Russia rejects Skripal attack findings report by chemical weapons watchdog
The lethal poison that struck down a former Russian spy and his daughter in England last month was a highly pure type of Novichok nerve agent, the global chemical weapons watchdog has concluded, backing Britain’s findings.
However Russia, which has denied it played any role in the attack on the Skripals, said it believed the watchdog’s report was part of a British operation to discredit Russia.
Foreign Ministry spokeswoman Maria Zakharova said Moscow would not believe any conclusions about the poisoning unless Russian experts were given access to the investigation.
Sergei Skripal, a former colonel in Russian military intelligence who betrayed dozens of agents to Britain’s MI6 foreign spy service, and his daughter Yulia were found unconscious on a bench in the cathedral city of Salisbury on March 4.
Britain blamed Russia for the poisoning and Prime Minister Theresa May said the Skripals had been attacked with a military-grade nerve agent from the Novichok group of poisons, developed by the Soviet Union.
Moscow has suggested Britain carried out the attack to stoke anti-Russian hysteria, but Britain asked the Organisation for the Prohibition of Chemical Weapons (OPCW) to check samples from Salisbury.
Testing by four laboratories affiliated with the global chemical weapons watchdog confirmed Britain’s findings and showed that the toxic chemical was “of high purity”.
The OPCW did not explicitly name Novichok in its published summary, say where the poison may have come from or assign blame for the attack.
But it did confirm Britain’s analysis about the substance that had been used.
“The results of analysis by OPCW-designated laboratories … confirm the findings of the United Kingdom relating to the identity of the toxic chemical,” the published summary said.
The OPCW laboratories tests’ — the details of which were kept confidential — findings about the chemical’s purity supports the British Government’s assertion that a state was involved.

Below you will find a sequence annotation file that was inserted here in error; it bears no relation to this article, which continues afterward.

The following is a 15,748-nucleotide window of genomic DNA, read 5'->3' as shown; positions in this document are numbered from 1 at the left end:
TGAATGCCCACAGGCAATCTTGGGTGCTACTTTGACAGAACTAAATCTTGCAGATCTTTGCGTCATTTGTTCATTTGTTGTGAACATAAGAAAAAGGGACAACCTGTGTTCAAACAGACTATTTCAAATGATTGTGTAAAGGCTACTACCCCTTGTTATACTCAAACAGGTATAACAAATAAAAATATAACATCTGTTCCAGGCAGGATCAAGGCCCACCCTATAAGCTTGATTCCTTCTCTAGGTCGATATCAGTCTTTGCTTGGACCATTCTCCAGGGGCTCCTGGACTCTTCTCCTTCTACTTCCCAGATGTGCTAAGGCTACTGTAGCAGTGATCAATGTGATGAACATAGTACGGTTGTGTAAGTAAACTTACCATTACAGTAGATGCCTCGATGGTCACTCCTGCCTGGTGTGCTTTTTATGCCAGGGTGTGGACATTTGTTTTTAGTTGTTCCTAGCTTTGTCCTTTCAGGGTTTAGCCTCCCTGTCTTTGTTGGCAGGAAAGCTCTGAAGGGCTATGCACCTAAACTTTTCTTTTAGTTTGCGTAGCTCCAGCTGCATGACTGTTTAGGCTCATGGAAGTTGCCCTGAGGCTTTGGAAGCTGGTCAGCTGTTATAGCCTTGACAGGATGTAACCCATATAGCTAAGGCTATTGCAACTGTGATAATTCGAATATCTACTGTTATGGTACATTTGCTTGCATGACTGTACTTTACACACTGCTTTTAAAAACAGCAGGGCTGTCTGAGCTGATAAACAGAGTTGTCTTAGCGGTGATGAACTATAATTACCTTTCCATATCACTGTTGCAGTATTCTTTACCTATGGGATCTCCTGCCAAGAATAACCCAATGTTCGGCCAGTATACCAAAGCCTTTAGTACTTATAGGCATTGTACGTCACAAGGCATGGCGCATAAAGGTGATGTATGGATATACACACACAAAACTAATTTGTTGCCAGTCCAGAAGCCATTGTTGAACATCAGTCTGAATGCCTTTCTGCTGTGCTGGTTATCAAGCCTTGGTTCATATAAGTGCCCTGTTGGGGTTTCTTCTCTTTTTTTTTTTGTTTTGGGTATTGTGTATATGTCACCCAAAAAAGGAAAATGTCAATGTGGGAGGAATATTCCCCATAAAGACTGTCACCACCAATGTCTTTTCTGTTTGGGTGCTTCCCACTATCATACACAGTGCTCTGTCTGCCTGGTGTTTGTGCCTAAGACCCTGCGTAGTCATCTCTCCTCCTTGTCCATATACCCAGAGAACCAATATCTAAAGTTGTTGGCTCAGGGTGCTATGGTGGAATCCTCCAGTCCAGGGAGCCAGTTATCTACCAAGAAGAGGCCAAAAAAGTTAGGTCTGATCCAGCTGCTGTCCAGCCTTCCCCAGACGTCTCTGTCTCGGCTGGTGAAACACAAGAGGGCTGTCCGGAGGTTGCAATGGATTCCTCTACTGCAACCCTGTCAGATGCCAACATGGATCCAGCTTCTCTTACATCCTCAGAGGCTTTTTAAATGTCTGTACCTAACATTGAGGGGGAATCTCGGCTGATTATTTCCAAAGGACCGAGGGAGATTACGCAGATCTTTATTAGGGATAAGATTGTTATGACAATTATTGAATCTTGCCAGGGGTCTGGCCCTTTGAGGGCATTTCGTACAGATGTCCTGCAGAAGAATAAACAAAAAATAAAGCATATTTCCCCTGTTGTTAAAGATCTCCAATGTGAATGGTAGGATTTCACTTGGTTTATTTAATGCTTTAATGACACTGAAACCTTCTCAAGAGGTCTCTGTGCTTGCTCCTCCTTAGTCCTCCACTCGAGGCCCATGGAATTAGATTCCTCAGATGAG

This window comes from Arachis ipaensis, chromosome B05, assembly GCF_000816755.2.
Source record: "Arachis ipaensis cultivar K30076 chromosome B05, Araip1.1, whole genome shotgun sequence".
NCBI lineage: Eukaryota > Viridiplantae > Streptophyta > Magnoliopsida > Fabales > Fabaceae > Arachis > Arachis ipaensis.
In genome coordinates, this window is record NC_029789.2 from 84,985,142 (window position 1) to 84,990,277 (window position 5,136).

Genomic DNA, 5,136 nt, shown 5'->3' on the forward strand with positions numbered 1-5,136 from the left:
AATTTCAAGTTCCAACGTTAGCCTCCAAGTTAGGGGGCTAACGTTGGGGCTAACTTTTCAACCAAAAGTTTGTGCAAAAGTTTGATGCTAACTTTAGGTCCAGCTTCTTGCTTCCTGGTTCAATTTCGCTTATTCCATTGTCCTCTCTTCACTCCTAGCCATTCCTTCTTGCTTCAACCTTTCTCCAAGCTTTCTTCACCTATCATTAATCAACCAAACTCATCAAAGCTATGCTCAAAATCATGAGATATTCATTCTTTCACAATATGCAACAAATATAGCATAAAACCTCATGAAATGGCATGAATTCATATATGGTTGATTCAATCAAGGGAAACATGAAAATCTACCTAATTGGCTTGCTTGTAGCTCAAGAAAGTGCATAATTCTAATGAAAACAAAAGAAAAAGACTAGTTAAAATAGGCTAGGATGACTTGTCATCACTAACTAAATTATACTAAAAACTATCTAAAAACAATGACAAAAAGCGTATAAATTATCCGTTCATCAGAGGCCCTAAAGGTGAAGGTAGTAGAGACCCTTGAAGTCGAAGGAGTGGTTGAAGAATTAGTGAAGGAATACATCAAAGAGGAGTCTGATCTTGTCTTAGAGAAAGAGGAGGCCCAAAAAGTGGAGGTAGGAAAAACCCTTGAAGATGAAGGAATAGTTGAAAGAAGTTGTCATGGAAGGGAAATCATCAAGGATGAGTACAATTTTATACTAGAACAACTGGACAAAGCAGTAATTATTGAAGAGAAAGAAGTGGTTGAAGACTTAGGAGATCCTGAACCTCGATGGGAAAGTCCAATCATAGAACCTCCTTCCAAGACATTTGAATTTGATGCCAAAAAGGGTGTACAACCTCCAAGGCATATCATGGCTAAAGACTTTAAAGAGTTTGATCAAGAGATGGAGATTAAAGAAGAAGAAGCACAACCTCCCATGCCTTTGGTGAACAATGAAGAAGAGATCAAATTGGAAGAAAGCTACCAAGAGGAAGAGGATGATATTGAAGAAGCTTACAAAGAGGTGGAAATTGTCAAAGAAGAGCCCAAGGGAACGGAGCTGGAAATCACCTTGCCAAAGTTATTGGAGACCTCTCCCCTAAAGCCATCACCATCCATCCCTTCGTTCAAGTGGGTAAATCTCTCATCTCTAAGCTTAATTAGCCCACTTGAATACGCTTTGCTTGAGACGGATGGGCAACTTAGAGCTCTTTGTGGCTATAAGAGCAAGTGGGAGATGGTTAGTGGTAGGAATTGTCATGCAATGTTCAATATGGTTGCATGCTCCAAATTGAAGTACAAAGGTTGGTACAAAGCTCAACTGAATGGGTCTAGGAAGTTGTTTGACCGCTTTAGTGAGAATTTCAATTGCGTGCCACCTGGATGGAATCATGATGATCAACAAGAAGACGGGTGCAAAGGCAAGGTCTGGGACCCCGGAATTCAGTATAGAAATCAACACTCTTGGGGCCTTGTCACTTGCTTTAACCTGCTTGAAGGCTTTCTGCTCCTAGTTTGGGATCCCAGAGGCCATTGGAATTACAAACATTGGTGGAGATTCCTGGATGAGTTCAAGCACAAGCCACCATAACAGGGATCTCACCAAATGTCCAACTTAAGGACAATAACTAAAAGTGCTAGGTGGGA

Foreign office skripal tweet
The toxin attack prompted the biggest Western expulsion of Russian diplomats since the Cold War as allies in Europe and the United States sided with Mrs May’s view that Moscow was either responsible or had lost control of the nerve agent.
Moscow has hit back by expelling Western diplomats, questioning how Britain knows that Russia was responsible and suggesting it stemmed from a plot by British secret services.
‘Only Russia has the means, motive and record’
Russia has said it does not have such nerve agents and President Vladimir Putin said it was nonsense to think that Moscow would have poisoned the Skripals. A police officer was also taken ill after attending the scene.
Ms Skripal, who was released from hospital this week, said in a statement she was still suffering effects of the poisoning and her father remained seriously ill.
She said she had declined an offer of assistance from the Russian embassy “at the moment”.
Ms Zakharova, Russia’s Foreign Ministry spokeswoman, challenged Britain to prove the Skripals were not being held hostage, noting that no-one except British authorities had seen either of them for over a month.
Russian embassy tweet
British Foreign Secretary Boris Johnson hailed the findings, and said “only Russia” could have been behind the attack.
“In the interest of transparency, and because unlike the Russians we have nothing to hide, we have asked the OPCW to publish the executive summary for all to see,” Mr Johnson said in a statement.
“There can be no doubt what was used and there remains no alternative explanation about who was responsible — only Russia has the means, motive and record.”
The poisoning of Mr Skripal, who settled in Britain in 2010 after being released by Moscow in a spy swap, shows “how reckless Russia is prepared to be”, the head of Britain’s GCHQ spy agency said.
There are several variants of Novichok, a binary weapon containing two less-toxic chemicals that, when mixed, react to produce a poison several times more lethal than sarin or VX.
Russia’s ambassador to Britain, Alexander Yakovenko, has identified the alleged poison as Novichok A-234, derived from an earlier version known as A-232.
Britain has said the use of such an obscure poison indicates Moscow was either to blame or had lost control over its nerve agents.
A German Foreign Ministry spokesman said: it was “now up to Russia to finally play a constructive role and answer the open questions”.